Image-guided Radiotherapy (IGRT)


What is IGRT? 

IGRT is a type of radiation therapy that uses detailed CT or MRI images taken before each treatment to narrowly target cancer tumors. It’s often combined with intensity-modulated radiotherapy, which varies the intensity of radiation beams so that stronger doses reach specific tumor areas. These therapies help Mercy cancer specialists treat tumors with greater precision, causing less damage to nearby healthy tissues.

How Does IGRT Work?

At the beginning of each radiation session, imaging scans are taken to precisely locate and measure your tumor. The same machine (or linear accelerator) that takes these scans also delivers your radiation. This real-time image guidance helps accurately aim radiation at cancer cells.

At your next treatment session, new scans are taken and compared with previous images to determine whether your tumor has changed position or size. 

Advantages of IGRT

IGRT is a treatment option with several advantages, including:

  • Real-time monitoring of tumor position and size
  • More targeted radiation shaped to tumors
  • Higher-dose radiation delivery, potentially increasing treatment effectiveness
  • Less radiation of healthy organs and tissues, reducing side effects and complications
Coordinated Radiation Oncology Care

Treating the whole patient requires a whole team. At Mercy, your radiation oncology team includes oncologists, physician assistants, radiation therapists, nurses, medical physicists, dosimetrists and other professionals who provide coordinated care and support.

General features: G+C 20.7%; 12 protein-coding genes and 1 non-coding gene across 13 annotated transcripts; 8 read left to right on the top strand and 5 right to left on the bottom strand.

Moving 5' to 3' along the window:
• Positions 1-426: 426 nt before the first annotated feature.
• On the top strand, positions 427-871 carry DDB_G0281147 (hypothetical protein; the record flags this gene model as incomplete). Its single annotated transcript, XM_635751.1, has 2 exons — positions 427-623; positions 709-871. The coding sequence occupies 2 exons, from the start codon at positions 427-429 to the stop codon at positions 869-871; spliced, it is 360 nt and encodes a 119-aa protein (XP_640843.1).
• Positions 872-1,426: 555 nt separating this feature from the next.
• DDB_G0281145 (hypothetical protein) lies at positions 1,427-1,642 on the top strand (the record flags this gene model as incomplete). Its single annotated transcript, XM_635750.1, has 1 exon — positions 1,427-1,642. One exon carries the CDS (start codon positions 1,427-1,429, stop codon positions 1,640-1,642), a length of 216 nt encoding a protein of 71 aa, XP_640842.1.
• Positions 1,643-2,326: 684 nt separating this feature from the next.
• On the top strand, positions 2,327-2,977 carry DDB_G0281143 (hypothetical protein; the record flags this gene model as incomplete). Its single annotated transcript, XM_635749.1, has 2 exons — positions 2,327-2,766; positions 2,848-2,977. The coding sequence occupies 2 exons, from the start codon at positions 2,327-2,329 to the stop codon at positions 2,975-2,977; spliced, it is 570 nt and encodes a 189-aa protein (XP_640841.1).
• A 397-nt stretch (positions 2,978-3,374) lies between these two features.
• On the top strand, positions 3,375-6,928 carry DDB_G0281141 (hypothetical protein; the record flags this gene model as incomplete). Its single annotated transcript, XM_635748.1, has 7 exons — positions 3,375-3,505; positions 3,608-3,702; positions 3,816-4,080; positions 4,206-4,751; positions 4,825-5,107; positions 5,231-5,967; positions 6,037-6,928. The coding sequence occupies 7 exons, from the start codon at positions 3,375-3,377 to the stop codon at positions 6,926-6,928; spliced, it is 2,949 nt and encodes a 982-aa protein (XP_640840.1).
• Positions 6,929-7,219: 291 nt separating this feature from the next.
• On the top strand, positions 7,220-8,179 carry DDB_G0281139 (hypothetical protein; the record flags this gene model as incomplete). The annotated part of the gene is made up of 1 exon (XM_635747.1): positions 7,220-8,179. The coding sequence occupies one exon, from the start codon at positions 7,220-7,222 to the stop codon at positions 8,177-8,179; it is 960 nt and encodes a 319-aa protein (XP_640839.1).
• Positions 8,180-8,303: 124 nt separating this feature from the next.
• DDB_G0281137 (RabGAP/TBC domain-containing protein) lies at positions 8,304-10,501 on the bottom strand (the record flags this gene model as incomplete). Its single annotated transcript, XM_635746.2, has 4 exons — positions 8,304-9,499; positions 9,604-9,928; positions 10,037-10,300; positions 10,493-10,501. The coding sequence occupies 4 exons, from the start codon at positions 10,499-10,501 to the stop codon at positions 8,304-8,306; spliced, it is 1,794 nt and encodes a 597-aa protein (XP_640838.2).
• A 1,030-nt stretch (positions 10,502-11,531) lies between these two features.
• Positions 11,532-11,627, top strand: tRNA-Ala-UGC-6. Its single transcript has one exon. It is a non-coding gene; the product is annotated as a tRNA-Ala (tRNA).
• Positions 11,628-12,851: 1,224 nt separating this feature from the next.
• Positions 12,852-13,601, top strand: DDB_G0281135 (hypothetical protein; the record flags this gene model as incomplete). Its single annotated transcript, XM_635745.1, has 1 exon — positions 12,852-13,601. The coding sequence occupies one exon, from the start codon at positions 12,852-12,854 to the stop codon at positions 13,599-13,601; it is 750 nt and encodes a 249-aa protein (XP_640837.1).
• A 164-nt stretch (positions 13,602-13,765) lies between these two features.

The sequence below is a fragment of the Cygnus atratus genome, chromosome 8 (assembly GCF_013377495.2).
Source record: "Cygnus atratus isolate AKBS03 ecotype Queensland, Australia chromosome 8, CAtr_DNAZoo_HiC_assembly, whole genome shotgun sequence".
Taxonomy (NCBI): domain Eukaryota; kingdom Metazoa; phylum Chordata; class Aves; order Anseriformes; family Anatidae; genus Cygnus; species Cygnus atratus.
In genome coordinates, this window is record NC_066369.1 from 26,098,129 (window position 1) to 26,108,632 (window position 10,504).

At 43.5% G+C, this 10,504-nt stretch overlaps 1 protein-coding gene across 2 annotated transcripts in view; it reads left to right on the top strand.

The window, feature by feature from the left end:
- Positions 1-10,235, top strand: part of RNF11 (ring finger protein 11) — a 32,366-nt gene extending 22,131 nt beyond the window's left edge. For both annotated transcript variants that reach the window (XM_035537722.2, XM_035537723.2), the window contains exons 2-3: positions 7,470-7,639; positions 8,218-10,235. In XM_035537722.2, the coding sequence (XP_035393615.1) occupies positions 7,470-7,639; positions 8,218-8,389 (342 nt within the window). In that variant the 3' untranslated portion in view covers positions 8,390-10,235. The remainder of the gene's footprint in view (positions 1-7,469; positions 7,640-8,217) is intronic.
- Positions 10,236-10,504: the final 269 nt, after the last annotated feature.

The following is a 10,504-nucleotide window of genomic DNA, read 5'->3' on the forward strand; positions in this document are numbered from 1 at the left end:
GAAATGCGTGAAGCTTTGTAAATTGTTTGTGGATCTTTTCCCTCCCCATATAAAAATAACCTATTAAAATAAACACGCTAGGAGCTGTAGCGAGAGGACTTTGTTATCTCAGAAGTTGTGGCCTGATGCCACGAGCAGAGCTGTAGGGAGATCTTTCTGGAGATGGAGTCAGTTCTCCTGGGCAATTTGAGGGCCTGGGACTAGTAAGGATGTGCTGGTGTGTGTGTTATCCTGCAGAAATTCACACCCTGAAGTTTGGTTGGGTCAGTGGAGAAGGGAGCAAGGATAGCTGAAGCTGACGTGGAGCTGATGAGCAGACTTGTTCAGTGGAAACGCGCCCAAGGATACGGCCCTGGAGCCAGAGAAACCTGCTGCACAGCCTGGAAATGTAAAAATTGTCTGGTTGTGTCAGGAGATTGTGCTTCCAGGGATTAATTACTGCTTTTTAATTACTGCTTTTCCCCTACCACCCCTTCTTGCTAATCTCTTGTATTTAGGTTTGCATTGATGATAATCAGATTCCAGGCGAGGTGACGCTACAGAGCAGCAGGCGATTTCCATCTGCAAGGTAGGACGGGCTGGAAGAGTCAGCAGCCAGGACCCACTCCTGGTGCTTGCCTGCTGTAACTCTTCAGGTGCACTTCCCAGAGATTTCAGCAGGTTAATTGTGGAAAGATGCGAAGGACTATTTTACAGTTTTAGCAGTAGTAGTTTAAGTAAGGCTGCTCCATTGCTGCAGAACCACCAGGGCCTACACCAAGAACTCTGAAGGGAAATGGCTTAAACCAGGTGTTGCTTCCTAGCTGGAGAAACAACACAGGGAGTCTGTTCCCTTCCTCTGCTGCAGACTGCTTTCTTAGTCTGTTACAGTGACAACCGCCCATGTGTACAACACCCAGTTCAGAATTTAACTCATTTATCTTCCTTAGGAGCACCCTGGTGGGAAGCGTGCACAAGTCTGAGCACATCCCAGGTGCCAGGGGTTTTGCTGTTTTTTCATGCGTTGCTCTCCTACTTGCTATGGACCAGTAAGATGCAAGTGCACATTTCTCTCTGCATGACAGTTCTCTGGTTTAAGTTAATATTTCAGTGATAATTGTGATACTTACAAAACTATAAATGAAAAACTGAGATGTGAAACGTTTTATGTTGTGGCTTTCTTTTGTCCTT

What to Expect from IGRT Treatment

Your Mercy care team provides an outpatient treatment schedule, which typically includes daily treatments over six to seven weeks. Each treatment session lasts about an hour.

When you arrive for each session, you’ll be taken to the treatment room, where a Mercy radiation therapist will help you get positioned. You’ll most likely lie on your back, and the therapist may fit you with a device to help you remain still during treatment. Tiny markings may be made on your skin to line up equipment with the treatment area.

You’ll move through the machine once for pre-treatment imaging. Based on these images, your radiation plan or position may be adjusted. Then, you’ll move through the machine again slowly as customized radiation treatment is delivered.

IGRT is noninvasive and as painless as a CT scan or x-ray.

Side Effects & Risks of IGRT

IGRT can cause temporary side effects like nausea, fatigue or skin irritation. You may also have side effects in the area treated. For example, if your cancer is in your head, you may have headaches, hair loss or dry eyes.

Most side effects go away after treatment ends, but it’s possible to have long-lasting effects or experience them months or years later. Talk with your Mercy care team about potential side effects and ways to manage them.

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